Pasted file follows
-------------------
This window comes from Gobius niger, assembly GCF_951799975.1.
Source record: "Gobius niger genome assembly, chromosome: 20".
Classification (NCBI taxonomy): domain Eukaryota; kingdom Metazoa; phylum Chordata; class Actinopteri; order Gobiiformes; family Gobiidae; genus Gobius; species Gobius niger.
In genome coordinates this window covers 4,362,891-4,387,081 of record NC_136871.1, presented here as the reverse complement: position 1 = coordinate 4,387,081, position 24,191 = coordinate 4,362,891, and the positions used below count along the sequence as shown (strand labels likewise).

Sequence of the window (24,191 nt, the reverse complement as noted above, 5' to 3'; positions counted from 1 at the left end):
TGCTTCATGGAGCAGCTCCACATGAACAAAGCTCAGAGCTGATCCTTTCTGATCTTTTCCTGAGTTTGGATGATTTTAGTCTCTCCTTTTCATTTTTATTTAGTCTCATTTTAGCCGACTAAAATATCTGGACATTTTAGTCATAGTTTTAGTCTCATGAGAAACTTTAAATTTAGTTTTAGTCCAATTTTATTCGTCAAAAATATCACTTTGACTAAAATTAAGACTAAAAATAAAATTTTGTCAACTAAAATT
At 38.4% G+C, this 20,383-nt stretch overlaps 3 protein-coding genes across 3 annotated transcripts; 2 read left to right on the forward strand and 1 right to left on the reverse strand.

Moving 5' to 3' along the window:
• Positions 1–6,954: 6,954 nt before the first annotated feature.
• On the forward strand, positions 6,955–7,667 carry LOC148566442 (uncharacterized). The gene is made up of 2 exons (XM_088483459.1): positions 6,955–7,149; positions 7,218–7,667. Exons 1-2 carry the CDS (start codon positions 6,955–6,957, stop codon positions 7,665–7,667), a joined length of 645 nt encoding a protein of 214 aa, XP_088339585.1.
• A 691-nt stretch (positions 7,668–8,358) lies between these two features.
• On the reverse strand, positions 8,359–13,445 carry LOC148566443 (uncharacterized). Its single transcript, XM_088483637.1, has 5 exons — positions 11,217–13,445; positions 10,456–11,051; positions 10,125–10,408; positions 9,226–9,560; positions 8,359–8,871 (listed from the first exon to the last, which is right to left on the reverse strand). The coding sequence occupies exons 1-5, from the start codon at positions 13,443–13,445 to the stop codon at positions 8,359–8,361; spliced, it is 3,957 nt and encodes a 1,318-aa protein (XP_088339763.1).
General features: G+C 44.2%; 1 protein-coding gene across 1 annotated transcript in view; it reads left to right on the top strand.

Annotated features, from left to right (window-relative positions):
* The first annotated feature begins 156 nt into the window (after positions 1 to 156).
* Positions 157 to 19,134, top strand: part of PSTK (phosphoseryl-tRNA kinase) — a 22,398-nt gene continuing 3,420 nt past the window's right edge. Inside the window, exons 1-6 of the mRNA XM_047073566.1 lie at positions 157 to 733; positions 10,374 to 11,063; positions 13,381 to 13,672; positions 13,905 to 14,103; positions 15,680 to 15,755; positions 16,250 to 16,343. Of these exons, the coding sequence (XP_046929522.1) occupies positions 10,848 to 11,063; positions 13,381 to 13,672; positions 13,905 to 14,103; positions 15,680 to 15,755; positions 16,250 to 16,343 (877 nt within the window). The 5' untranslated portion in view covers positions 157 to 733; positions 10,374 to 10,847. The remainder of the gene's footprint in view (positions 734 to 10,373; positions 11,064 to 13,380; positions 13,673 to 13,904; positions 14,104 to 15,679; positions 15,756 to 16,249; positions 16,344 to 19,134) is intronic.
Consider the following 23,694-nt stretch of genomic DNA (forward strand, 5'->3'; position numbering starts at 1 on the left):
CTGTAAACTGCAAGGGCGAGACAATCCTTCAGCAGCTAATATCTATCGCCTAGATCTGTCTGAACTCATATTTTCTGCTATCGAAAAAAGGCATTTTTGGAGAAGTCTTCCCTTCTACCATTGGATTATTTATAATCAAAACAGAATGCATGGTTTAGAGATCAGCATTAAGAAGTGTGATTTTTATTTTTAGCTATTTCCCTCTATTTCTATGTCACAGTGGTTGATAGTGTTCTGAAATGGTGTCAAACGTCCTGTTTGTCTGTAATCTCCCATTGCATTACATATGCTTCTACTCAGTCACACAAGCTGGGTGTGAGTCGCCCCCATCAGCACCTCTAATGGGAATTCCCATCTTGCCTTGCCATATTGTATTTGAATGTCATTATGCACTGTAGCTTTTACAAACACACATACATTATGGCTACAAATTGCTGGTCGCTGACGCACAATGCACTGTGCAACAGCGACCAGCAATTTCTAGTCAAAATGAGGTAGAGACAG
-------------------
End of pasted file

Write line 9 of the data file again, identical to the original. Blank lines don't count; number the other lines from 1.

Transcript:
• Positions 1–6,954: 6,954 nt before the first annotated feature.